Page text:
The strain of my deployments was eased by the constant support of my fiancée. Two deployments spanning twelve months, and she never missed a day to mail a letter.
During the first few months of the war in Iraq, mail was our only contact with the outside world. For obvious reasons it could not be sent to the front lines daily, making each mail-call momentous to one’s moral. It came on trucks in large orange duffel bags. The number of bags was often an indicator of one’s chances of receiving a letter. One day, an admin clerk handed me seven of my fiancée’s letters and remarked, “Sir, you’re the most loved man in the battalion.” The homecomings from those deployments remain two of the best days of my life.
Tragically, she died in a car accident two short years later.
I was eventually diagnosed with an adjustment disorder and combat related post-traumatic stress disorder. Life presents us all with a continual series of problems, some more difficult to manage than others. We constantly live somewhere on the spectrum of post-traumatic and pre-traumatic stress. That is to say that we are affected by painful events in our past, and mindful of adverse events yet to come. Our overall well being largely depends on developing constructive coping methods while avoiding destructive escapisms.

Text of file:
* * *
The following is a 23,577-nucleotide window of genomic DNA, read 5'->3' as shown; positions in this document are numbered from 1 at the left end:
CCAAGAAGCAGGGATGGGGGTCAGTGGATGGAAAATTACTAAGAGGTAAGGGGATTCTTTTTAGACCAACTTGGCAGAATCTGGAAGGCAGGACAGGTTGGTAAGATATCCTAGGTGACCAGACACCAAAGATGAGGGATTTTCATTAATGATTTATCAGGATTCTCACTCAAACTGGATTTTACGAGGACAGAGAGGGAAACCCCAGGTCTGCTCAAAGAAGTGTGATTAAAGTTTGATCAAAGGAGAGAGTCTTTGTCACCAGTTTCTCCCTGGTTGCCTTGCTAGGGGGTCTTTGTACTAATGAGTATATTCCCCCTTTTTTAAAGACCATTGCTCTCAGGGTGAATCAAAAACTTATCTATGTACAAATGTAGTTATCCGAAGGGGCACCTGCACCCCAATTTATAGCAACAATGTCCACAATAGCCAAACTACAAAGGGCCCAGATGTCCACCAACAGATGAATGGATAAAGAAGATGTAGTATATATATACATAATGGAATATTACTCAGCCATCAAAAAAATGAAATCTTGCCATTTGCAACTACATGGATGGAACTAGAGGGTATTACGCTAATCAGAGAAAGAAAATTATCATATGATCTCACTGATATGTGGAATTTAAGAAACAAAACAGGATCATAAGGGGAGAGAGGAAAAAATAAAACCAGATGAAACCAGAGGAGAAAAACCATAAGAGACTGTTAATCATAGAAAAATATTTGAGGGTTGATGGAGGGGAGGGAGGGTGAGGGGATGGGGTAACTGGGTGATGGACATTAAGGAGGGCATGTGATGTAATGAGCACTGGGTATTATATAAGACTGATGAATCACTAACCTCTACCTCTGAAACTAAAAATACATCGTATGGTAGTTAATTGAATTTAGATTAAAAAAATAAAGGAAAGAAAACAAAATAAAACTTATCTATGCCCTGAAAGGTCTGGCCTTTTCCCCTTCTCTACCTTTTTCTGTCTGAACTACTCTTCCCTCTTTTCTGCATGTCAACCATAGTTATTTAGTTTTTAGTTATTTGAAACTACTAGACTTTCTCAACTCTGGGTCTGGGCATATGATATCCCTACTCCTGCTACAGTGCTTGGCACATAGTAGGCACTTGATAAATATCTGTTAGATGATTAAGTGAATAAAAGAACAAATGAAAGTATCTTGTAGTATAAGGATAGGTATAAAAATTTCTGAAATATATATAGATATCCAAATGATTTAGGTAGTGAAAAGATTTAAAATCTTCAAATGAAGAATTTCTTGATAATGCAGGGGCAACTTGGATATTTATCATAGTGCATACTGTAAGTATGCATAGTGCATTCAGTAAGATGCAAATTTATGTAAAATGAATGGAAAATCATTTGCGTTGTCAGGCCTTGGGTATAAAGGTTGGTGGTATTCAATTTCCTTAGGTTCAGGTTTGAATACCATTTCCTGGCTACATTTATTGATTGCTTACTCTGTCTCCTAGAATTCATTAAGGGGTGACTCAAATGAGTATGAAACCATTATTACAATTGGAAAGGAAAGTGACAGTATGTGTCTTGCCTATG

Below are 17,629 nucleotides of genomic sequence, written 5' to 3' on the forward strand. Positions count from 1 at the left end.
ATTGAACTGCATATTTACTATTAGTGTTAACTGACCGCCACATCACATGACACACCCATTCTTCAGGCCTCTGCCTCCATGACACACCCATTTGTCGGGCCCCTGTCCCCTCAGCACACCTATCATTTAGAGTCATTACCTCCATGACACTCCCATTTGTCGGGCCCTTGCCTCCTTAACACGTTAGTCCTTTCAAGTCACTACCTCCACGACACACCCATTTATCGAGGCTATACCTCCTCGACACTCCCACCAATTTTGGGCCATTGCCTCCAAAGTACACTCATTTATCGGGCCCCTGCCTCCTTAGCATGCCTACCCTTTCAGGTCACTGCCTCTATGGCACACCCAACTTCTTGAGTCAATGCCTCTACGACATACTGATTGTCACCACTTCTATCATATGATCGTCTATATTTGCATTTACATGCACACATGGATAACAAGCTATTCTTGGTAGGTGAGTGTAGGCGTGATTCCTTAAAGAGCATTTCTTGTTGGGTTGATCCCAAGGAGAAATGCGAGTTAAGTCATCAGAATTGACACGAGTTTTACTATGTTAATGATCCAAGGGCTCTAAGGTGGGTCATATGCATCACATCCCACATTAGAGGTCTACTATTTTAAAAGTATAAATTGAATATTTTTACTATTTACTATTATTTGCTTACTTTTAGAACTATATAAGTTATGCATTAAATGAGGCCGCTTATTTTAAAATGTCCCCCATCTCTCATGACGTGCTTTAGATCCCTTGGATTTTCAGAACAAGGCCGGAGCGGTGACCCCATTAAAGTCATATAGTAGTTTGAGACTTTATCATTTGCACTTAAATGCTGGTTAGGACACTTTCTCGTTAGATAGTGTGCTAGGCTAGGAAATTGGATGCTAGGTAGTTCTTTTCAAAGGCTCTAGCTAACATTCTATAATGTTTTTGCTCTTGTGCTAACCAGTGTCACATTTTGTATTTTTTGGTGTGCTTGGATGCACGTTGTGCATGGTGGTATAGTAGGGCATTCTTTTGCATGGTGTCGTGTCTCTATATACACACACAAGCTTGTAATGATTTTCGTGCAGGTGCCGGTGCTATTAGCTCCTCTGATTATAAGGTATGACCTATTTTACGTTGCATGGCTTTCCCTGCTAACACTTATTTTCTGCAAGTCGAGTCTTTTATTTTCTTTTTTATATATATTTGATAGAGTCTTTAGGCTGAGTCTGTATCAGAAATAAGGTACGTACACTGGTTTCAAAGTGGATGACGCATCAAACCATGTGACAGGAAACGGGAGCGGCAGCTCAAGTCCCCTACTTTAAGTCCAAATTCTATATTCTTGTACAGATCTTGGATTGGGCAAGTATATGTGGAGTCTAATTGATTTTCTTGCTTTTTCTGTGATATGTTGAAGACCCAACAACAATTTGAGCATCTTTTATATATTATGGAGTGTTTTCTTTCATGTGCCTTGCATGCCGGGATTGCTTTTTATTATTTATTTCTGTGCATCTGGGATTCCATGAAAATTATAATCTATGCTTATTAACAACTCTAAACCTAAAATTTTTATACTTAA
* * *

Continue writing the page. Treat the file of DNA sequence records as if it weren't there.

For many returning veterans, alcohol becomes an easy choice. Its myopic affect numbs past pains and obscures future concerns—at a high cost to health and overall wellbeing.
Veterans are learning to employ a combination of constructive coping methods: Professional counseling, physical fitness in the form of running and cycling, and, in recent years, “helmet therapy” the cathectic effect of motorcycling.
Military members can participate in a basic rider’s course (provided by the military) and join base riding groups. Transitioning veterans can benefit from the catharsis of track riding, and the comradery of riders at their local track-day organizations.
USMC Safety Division
During my last tour on active duty I worked at the Safety Division of Installations Command, where I had the opportunity to help reduce the number of motorcycle-related fatalities. Tragically, from 2003 to present, the USMC has lost more Marines to motorcycle fatalities than to combat in Afghanistan.
My task was to conduct a review of 28 USMC rider fatalities, discover patterns, and recommend solutions. Our findings were consistent with other similar studies: collisions in intersections, and failure to negotiate corners. The solution concentrated on improving skills in threshold braking, and implementing a more-effective steering method.
A second review had to be conducted of all potential motorcycle training providers due to a lack of inhouse motorcycle riding expertise. By way of a recommendation from a senior Marine aviator, we discovered a training provider that had not previously been used by the Department of Defense—The Yamaha Champions Riding School (YCRS). I was sent to assess the school for potential assistance to our safety efforts. Up until this point, my motorcycle riding had consisted of touring on a 2004 Harley Fatboy. I was conceptually unprepared for the experience of track riding.